In the never-ending line of discoveries relating to the robustness of life, scientists have recently made two important discoveries. The first, which revived bacteria and algae that had been frozen for 2,800 years, is an exciting discovery for prospects of Mars life. Peter Doran of the University of Illinois at Chicago led a team to Lake Vida in the Antarctic. This is no ordinary lake; it has dozens of feet of ice above a pristine water body. They drilled through about 50 feet of ice and collected frozen samples, stopping just short of reaching the water layer. The team was able to reinstate metabolic activity of bacteria and algae by adding water. Although these samples were 2,800 years old, it is theoretically possible to reinvigorate life millions of years old. This study area represents a strong analogy for environments that could harbor life, extinct or extant, on Mars. For more on this story, visit: The NSF Press Release
In another story of diminutive life, microbiologist Karl Setter thinks he has found the organism that has the world’s simplest genome. A few months ago, Setter discovered a new Archaean that actually rides the surface of a larger Archaean. Nonoarchaeum equitans is a mere 400 nanometers across, and when its entire genome is sequenced, it may indeed prove to be the simplest organism yet known. Setter has found these organisms in places like deep-sea vents and in Yellowstone National Park hot springs. Partially due to their extremely small size and simplicity of their genome, he thinks that Nonoarchaeum deserves its own phylum of Archaea. To learn more, visit: Astrobiology Magazine.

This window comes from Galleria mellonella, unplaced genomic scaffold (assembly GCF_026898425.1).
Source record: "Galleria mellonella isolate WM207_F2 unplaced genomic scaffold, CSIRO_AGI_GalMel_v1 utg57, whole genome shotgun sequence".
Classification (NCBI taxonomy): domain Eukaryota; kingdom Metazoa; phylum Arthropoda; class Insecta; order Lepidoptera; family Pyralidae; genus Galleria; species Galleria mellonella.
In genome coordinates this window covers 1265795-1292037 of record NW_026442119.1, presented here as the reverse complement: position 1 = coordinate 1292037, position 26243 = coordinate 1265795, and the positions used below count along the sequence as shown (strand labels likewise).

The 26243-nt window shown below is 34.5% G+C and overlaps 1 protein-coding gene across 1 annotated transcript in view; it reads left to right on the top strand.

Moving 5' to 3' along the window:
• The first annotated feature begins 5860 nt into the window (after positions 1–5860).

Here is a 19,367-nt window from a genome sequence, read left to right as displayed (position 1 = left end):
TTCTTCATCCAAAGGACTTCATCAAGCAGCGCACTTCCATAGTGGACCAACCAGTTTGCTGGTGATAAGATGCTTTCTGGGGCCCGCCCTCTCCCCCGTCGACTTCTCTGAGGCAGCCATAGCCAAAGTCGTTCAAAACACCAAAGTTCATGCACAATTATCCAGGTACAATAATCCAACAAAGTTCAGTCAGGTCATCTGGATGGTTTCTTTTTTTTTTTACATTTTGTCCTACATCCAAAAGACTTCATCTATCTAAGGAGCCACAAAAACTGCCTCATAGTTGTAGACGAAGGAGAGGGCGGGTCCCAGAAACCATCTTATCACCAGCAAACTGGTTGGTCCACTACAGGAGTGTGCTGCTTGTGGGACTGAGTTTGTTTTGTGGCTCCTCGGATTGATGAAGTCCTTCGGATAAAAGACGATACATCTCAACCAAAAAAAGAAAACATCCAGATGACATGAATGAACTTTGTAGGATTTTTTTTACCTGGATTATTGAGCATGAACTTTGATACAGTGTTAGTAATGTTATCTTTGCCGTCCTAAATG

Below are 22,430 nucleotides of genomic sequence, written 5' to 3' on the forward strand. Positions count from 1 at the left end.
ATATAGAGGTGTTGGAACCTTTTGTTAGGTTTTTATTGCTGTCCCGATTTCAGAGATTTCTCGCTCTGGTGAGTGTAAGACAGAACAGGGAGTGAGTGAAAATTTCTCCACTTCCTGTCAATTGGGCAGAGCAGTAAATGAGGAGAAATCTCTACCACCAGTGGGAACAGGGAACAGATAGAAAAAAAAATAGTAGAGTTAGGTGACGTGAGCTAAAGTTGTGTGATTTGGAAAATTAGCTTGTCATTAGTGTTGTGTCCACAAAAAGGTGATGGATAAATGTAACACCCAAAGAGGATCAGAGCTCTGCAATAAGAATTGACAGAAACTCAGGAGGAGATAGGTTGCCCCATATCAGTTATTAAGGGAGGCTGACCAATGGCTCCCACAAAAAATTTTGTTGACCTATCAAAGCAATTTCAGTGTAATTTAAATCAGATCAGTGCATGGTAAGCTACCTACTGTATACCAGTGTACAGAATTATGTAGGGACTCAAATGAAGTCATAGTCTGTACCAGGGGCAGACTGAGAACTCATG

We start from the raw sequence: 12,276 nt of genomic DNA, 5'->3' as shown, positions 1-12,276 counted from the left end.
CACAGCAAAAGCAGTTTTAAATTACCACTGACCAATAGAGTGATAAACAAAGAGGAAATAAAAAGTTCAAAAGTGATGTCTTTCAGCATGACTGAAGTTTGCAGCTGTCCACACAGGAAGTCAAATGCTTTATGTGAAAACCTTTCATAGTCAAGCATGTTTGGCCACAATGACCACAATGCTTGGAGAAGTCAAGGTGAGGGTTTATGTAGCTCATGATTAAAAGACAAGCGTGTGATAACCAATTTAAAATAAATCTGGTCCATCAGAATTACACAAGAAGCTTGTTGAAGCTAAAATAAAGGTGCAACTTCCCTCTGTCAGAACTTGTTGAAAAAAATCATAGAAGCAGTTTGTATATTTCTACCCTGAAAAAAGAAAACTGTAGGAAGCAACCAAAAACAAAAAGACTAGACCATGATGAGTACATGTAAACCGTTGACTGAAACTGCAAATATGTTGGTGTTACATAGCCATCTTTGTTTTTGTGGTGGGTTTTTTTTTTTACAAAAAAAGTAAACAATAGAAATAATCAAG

Finally, in a much more controversial story, scientists have found bacteria at an altitude of 41 km. Dr. Milton Wainwright of the University of Sheffield was able to culture and “revive” two species of bacteria and one species of fungus. Currently, the origin of bacteria is undetermined and highly disputed. Both BBC.com and Space.com have released stories on this recent finding.